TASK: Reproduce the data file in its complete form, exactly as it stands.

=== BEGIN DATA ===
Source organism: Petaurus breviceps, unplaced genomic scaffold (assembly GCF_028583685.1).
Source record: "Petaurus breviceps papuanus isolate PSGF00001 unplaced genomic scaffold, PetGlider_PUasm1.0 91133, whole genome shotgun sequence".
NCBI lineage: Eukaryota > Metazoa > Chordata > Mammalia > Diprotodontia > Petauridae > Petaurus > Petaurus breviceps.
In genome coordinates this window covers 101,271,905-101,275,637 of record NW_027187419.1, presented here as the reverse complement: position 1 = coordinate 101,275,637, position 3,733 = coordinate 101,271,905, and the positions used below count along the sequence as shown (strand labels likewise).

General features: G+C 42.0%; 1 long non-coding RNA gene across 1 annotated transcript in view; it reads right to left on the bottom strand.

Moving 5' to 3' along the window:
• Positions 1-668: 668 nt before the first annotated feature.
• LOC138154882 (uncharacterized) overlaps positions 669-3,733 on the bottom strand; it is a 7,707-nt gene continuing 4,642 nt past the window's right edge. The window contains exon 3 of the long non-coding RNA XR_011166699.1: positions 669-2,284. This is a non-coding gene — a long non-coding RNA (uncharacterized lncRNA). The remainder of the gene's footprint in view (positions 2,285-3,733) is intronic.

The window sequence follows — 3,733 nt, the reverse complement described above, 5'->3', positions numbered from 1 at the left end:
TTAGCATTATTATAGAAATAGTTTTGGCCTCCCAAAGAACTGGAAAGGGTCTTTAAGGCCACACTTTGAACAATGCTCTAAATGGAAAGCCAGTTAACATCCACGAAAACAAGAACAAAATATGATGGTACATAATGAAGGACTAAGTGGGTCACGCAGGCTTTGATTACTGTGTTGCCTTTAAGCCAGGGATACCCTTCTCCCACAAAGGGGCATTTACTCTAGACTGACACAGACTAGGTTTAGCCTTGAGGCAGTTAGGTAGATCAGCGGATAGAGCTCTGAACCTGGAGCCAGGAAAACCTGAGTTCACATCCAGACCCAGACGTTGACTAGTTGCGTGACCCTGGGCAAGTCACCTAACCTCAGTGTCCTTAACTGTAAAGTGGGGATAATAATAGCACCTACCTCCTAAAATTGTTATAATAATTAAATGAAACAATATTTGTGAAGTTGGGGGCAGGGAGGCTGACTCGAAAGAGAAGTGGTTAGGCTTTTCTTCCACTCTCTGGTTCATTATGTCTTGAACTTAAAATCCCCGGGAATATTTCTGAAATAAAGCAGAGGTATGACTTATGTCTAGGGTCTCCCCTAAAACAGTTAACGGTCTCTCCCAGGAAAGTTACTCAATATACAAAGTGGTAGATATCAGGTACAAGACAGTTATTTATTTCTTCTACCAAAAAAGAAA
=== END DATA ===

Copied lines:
Source organism: Petaurus breviceps, unplaced genomic scaffold (assembly GCF_028583685.1).
Source record: "Petaurus breviceps papuanus isolate PSGF00001 unplaced genomic scaffold, PetGlider_PUasm1.0 91133, whole genome shotgun sequence".
NCBI lineage: Eukaryota > Metazoa > Chordata > Mammalia > Diprotodontia > Petauridae > Petaurus > Petaurus breviceps.
In genome coordinates this window covers 101,271,905-101,275,637 of record NW_027187419.1, presented here as the reverse complement: position 1 = coordinate 101,275,637, position 3,733 = coordinate 101,271,905, and the positions used below count along the sequence as shown (strand labels likewise).

General features: G+C 42.0%; 1 long non-coding RNA gene across 1 annotated transcript in view; it reads right to left on the bottom strand.

Moving 5' to 3' along the window:
• Positions 1-668: 668 nt before the first annotated feature.
• LOC138154882 (uncharacterized) overlaps positions 669-3,733 on the bottom strand; it is a 7,707-nt gene continuing 4,642 nt past the window's right edge. The window contains exon 3 of the long non-coding RNA XR_011166699.1: positions 669-2,284. This is a non-coding gene — a long non-coding RNA (uncharacterized lncRNA). The remainder of the gene's footprint in view (positions 2,285-3,733) is intronic.

The window sequence follows — 3,733 nt, the reverse complement described above, 5'->3', positions numbered from 1 at the left end:
TTAGCATTATTATAGAAATAGTTTTGGCCTCCCAAAGAACTGGAAAGGGTCTTTAAGGCCACACTTTGAACAATGCTCTAAATGGAAAGCCAGTTAACATCCACGAAAACAAGAACAAAATATGATGGTACATAATGAAGGACTAAGTGGGTCACGCAGGCTTTGATTACTGTGTTGCCTTTAAGCCAGGGATACCCTTCTCCCACAAAGGGGCATTTACTCTAGACTGACACAGACTAGGTTTAGCCTTGAGGCAGTTAGGTAGATCAGCGGATAGAGCTCTGAACCTGGAGCCAGGAAAACCTGAGTTCACATCCAGACCCAGACGTTGACTAGTTGCGTGACCCTGGGCAAGTCACCTAACCTCAGTGTCCTTAACTGTAAAGTGGGGATAATAATAGCACCTACCTCCTAAAATTGTTATAATAATTAAATGAAACAATATTTGTGAAGTTGGGGGCAGGGAGGCTGACTCGAAAGAGAAGTGGTTAGGCTTTTCTTCCACTCTCTGGTTCATTATGTCTTGAACTTAAAATCCCCGGGAATATTTCTGAAATAAAGCAGAGGTATGACTTATGTCTAGGGTCTCCCCTAAAACAGTTAACGGTCTCTCCCAGGAAAGTTACTCAATATACAAAGTGGTAGATATCAGGTACAAGACAGTTATTTATTTCTTCTACCAAAAAAGAAA